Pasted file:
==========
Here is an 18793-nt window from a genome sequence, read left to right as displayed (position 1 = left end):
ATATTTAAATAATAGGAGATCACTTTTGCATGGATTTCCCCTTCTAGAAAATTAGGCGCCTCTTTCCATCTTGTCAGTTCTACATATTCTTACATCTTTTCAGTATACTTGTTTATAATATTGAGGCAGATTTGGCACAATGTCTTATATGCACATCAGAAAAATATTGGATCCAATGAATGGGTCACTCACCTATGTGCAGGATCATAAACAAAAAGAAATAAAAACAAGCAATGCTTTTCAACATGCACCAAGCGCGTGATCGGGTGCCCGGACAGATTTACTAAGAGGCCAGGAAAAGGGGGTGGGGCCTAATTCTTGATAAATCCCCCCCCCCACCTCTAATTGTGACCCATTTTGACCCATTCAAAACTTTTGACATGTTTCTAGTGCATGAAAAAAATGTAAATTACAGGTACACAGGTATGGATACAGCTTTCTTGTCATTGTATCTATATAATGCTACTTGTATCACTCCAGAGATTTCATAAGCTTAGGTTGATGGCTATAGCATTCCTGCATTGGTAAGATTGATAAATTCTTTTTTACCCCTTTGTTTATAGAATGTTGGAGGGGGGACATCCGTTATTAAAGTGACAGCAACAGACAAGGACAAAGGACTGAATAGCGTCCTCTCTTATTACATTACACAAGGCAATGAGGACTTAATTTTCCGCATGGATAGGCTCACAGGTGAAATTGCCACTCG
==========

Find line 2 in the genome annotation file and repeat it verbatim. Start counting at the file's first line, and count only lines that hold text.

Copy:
ATATTTAAATAATAGGAGATCACTTTTGCATGGATTTCCCCTTCTAGAAAATTAGGCGCCTCTTTCCATCTTGTCAGTTCTACATATTCTTACATCTTTTCAGTATACTTGTTTATAATATTGAGGCAGATTTGGCACAATGTCTTATATGCACATCAGAAAAATATTGGATCCAATGAATGGGTCACTCACCTATGTGCAGGATCATAAACAAAAAGAAATAAAAACAAGCAATGCTTTTCAACATGCACCAAGCGCGTGATCGGGTGCCCGGACAGATTTACTAAGAGGCCAGGAAAAGGGGGTGGGGCCTAATTCTTGATAAATCCCCCCCCCCACCTCTAATTGTGACCCATTTTGACCCATTCAAAACTTTTGACATGTTTCTAGTGCATGAAAAAAATGTAAATTACAGGTACACAGGTATGGATACAGCTTTCTTGTCATTGTATCTATATAATGCTACTTGTATCACTCCAGAGATTTCATAAGCTTAGGTTGATGGCTATAGCATTCCTGCATTGGTAAGATTGATAAATTCTTTTTTACCCCTTTGTTTATAGAATGTTGGAGGGGGGACATCCGTTATTAAAGTGACAGCAACAGACAAGGACAAAGGACTGAATAGCGTCCTCTCTTATTACATTACACAAGGCAATGAGGACTTAATTTTCCGCATGGATAGGCTCACAGGTGAAATTGCCACTCG